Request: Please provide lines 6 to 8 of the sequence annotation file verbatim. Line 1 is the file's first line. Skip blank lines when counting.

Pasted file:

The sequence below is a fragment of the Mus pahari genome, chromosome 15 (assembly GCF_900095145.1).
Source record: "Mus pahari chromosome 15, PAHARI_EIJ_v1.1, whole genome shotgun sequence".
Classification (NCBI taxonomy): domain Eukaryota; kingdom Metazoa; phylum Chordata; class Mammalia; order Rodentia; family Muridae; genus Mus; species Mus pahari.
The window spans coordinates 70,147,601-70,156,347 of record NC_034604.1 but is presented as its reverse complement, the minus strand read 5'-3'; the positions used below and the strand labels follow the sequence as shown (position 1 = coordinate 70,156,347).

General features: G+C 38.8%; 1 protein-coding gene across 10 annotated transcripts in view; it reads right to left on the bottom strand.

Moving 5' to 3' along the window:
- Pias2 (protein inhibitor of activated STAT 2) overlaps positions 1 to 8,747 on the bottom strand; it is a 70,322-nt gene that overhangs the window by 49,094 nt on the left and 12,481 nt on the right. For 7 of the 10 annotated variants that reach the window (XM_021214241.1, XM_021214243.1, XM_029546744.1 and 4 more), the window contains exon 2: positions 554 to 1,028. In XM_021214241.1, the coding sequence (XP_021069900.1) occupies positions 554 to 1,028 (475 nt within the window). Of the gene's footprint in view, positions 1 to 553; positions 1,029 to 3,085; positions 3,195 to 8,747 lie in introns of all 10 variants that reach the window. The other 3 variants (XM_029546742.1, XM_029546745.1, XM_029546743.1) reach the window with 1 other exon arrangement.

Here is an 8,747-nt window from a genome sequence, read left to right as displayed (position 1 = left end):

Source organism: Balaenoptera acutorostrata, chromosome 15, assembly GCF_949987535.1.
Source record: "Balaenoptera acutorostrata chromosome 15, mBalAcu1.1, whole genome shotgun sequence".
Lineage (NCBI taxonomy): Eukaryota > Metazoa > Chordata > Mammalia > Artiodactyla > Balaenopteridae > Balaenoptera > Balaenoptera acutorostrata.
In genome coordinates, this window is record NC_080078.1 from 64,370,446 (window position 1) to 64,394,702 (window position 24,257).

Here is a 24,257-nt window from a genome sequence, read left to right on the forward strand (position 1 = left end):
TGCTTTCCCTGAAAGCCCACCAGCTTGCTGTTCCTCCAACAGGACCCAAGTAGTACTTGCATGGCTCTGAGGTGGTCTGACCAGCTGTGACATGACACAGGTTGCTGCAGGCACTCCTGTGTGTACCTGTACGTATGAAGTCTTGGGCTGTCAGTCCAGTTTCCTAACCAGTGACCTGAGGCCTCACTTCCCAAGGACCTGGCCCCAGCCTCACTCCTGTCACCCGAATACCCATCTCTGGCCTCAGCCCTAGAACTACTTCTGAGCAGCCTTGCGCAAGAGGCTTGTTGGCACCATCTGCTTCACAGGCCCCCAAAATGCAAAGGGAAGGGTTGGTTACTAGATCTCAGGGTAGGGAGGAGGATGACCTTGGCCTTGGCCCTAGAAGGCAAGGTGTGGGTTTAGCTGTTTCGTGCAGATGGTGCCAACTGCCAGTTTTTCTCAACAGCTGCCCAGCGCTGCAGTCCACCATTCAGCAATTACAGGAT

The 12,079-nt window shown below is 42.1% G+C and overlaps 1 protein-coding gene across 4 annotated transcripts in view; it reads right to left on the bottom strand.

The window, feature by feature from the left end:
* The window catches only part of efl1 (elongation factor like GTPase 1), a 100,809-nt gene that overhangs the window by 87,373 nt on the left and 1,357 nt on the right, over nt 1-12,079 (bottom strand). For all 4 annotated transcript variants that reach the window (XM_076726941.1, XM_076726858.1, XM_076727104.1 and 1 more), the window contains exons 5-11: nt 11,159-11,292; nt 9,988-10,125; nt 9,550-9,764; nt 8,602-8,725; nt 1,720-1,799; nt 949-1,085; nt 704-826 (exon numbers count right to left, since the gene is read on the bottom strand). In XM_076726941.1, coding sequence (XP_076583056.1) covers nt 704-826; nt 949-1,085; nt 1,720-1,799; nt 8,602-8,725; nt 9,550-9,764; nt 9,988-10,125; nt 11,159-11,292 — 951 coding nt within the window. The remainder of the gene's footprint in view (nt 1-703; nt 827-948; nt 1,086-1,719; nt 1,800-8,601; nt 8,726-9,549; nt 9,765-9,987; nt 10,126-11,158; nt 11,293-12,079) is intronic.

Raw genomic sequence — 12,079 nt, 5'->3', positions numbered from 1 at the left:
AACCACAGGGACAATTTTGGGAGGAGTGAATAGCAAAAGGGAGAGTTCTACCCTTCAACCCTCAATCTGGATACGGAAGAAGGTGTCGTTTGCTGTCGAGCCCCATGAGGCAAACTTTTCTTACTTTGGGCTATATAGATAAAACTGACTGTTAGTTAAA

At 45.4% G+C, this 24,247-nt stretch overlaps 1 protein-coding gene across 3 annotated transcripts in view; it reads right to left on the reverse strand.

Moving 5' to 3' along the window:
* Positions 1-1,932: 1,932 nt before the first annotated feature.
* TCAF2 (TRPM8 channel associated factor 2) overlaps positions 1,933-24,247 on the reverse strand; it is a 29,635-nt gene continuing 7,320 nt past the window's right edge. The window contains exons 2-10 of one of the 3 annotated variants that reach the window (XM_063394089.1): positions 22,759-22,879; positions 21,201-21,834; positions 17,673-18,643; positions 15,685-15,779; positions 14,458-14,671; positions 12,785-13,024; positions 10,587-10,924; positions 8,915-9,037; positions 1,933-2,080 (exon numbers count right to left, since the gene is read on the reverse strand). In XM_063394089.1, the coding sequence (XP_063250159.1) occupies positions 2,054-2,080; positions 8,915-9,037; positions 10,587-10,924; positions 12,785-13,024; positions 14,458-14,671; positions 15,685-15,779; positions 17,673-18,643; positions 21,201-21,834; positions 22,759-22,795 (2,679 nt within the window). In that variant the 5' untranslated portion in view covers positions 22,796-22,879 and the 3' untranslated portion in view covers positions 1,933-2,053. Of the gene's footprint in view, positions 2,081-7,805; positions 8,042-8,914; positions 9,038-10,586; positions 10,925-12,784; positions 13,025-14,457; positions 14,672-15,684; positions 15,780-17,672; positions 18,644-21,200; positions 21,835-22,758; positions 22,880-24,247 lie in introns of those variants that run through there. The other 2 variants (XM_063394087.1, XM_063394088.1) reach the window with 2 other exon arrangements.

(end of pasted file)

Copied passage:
Moving 5' to 3' along the window:
- Pias2 (protein inhibitor of activated STAT 2) overlaps positions 1 to 8,747 on the bottom strand; it is a 70,322-nt gene that overhangs the window by 49,094 nt on the left and 12,481 nt on the right. For 7 of the 10 annotated variants that reach the window (XM_021214241.1, XM_021214243.1, XM_029546744.1 and 4 more), the window contains exon 2: positions 554 to 1,028. In XM_021214241.1, the coding sequence (XP_021069900.1) occupies positions 554 to 1,028 (475 nt within the window). Of the gene's footprint in view, positions 1 to 553; positions 1,029 to 3,085; positions 3,195 to 8,747 lie in introns of all 10 variants that reach the window. The other 3 variants (XM_029546742.1, XM_029546745.1, XM_029546743.1) reach the window with 1 other exon arrangement.

Here is an 8,747-nt window from a genome sequence, read left to right as displayed (position 1 = left end):